Al-Ahram Weekly Online   11 - 17 March 2004
Issue No. 681
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Shi'ism or schism

The Ashura in Nabatiya was more than a re-enactment of a centuries old tragedy. Political undercurrents were rife, writes Mustafa El-Labbad

The predominantly Shia city of Nabatiya in southern Lebanon has just celebrated Ashura, the annual commemoration of the murder of Hussein, son of Ali and grandson of the Prophet. Hussein is venerated by the "Twelver" Shia as third in the succession of the twelve imams they recognise as inheritors of the spiritual leadership of the Muslim community after the Prophet.

For the Shia in general Ashura is a rite of adoration, bloodshed and communal memory. It is a declaration of loyalty to the descendants of the Prophet who were killed in the battle of Karbala. The processions of flagellants and the blood they shed proclaim the innocence of those killed all those centuries ago. However, the point of the rite is not to bleed to death but to attest to the Shia's readiness for self-sacrifice in defence of an oppressed community. One could indeed argue that the long history of Shia persecution at the hands of ruling authorities started at the battle of Karbala that placed the Shia in opposition to the Sunni majority in most Islamic nations.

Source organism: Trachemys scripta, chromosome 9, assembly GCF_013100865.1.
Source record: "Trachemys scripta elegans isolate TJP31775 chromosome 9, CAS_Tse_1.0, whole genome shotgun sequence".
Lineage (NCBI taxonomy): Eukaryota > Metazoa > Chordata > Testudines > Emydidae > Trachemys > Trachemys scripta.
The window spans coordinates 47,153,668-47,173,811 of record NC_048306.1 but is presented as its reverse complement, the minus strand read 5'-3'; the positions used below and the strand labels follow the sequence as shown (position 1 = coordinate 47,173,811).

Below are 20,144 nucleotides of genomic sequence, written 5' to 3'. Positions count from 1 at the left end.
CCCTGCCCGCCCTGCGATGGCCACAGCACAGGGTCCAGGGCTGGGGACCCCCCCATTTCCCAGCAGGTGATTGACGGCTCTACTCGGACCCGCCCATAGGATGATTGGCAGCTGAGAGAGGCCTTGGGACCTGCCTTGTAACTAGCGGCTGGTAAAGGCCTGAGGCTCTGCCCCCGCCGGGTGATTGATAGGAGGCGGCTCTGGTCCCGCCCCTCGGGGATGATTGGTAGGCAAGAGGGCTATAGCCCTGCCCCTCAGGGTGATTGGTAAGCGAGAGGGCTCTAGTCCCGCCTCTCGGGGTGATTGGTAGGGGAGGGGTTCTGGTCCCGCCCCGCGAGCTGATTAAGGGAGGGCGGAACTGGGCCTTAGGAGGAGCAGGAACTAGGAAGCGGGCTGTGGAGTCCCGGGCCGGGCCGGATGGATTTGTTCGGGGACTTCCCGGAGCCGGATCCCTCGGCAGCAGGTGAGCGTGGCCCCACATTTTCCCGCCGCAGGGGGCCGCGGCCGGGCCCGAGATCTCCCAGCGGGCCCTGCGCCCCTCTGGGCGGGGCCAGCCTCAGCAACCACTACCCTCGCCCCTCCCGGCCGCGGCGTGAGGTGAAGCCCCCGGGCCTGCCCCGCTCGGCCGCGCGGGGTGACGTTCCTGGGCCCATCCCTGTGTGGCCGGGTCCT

Shia is the largest religious group in Lebanon. Although conditions have improved since the Taif agreement in the early 1990s brought an end to the Lebanese civil war, many are still dissatisfied with the share they have in denominational arrangements in the Lebanese government.

Within the Shias themselves there is further division. Since it was founded, Hizbullah has posed a radical challenge to traditional Shi'ism in Lebanon, both in terms of ideology and denominational leadership. This year has seen the rise of the Lebanese Hizbullah to new heights of power following its success in liberating Lebanese detainees in Israel in accordance with the recent prisoner exchange deal struck with Tel Aviv.